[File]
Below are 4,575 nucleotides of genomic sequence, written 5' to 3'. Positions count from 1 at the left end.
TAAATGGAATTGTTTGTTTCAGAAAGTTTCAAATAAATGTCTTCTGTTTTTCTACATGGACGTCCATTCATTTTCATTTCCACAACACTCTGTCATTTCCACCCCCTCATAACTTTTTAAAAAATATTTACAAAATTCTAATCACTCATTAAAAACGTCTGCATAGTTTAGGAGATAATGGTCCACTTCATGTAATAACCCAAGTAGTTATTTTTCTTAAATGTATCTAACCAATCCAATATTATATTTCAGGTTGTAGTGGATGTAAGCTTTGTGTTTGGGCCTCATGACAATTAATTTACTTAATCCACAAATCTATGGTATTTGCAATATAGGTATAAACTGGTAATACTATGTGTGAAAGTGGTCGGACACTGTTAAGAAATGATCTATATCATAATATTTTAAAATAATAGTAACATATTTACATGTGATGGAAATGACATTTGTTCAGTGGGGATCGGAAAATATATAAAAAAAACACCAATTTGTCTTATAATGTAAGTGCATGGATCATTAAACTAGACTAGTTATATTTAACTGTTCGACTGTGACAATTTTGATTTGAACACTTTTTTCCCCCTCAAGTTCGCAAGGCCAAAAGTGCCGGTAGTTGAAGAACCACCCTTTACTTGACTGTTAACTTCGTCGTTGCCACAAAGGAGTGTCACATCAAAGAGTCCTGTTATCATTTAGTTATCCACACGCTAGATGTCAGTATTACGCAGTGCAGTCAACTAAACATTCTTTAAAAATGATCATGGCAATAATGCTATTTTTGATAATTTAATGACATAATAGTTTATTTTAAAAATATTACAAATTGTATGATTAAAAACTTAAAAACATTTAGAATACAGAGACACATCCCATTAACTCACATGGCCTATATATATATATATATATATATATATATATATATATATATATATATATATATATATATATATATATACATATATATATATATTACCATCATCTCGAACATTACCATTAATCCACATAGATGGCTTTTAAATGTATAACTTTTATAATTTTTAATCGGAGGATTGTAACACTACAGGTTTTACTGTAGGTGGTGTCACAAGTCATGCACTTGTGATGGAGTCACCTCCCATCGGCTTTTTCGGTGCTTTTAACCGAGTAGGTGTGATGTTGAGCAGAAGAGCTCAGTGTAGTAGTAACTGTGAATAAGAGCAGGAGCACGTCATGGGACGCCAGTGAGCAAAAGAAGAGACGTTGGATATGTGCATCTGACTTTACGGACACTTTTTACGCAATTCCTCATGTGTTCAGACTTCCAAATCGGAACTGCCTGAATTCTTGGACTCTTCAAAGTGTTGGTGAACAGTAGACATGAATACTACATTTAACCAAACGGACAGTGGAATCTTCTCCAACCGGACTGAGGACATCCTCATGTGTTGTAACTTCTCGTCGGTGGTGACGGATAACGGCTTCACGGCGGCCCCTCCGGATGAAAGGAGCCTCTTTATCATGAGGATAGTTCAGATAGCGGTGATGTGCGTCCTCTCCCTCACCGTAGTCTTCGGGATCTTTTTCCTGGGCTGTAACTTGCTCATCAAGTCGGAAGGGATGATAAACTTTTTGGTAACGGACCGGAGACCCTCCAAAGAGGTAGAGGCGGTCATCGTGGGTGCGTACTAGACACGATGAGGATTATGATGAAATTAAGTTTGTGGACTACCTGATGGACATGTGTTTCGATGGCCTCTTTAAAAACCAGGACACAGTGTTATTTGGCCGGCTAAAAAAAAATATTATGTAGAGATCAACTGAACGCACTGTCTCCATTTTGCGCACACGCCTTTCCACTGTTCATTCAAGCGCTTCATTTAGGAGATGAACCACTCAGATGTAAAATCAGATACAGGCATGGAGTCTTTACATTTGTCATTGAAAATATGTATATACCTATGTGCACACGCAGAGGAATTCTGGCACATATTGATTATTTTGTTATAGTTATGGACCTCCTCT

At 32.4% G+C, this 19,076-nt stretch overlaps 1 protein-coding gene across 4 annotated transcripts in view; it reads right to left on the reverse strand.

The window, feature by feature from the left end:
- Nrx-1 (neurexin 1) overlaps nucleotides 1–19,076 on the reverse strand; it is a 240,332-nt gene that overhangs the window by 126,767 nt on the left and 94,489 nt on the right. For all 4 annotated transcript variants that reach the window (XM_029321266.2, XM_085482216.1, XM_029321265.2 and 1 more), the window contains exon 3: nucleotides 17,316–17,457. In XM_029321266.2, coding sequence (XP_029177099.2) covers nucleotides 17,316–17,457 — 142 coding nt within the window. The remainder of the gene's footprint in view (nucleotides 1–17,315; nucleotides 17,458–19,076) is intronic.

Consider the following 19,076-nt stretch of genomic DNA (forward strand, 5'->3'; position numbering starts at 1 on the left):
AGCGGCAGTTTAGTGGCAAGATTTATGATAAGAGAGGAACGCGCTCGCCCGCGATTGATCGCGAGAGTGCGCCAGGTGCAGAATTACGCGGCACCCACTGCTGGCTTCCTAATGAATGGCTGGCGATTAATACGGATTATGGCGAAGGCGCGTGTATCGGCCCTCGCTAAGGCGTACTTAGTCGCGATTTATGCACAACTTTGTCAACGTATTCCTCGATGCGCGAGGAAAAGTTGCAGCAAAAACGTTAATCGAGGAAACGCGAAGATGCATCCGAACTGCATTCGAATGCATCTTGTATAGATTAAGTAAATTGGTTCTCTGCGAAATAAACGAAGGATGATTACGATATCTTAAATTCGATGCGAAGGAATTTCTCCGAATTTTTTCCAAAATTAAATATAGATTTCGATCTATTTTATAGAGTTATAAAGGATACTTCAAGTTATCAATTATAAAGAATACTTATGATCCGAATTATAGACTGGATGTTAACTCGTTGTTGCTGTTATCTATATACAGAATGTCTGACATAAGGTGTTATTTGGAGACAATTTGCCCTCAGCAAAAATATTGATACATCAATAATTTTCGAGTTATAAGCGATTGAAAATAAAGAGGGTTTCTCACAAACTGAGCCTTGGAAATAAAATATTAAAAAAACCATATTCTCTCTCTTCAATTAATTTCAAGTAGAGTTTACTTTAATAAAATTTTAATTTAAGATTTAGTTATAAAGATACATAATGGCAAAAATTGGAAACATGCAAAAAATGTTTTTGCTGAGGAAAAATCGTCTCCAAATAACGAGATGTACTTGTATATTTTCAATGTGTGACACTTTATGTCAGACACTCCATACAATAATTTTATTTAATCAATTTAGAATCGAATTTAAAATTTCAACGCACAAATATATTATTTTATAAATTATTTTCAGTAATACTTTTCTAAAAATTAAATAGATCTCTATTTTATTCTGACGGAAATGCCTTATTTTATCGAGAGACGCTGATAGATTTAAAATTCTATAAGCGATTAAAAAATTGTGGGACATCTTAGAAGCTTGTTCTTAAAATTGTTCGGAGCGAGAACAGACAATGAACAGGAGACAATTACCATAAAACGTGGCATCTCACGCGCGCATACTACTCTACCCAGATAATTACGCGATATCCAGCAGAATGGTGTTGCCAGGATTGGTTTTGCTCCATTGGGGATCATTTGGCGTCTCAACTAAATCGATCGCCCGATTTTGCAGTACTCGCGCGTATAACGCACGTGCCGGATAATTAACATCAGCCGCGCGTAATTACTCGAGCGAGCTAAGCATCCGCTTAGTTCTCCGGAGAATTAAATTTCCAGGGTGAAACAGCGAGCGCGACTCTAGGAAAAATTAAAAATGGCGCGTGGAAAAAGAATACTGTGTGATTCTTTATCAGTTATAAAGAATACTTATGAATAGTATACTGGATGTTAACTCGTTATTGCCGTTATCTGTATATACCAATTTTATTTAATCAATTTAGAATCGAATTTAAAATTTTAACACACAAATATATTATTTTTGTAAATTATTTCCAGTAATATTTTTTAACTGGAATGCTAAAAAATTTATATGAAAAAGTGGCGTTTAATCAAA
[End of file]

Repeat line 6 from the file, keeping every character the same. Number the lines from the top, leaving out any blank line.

Consider the following 19,076-nt stretch of genomic DNA (forward strand, 5'->3'; position numbering starts at 1 on the left):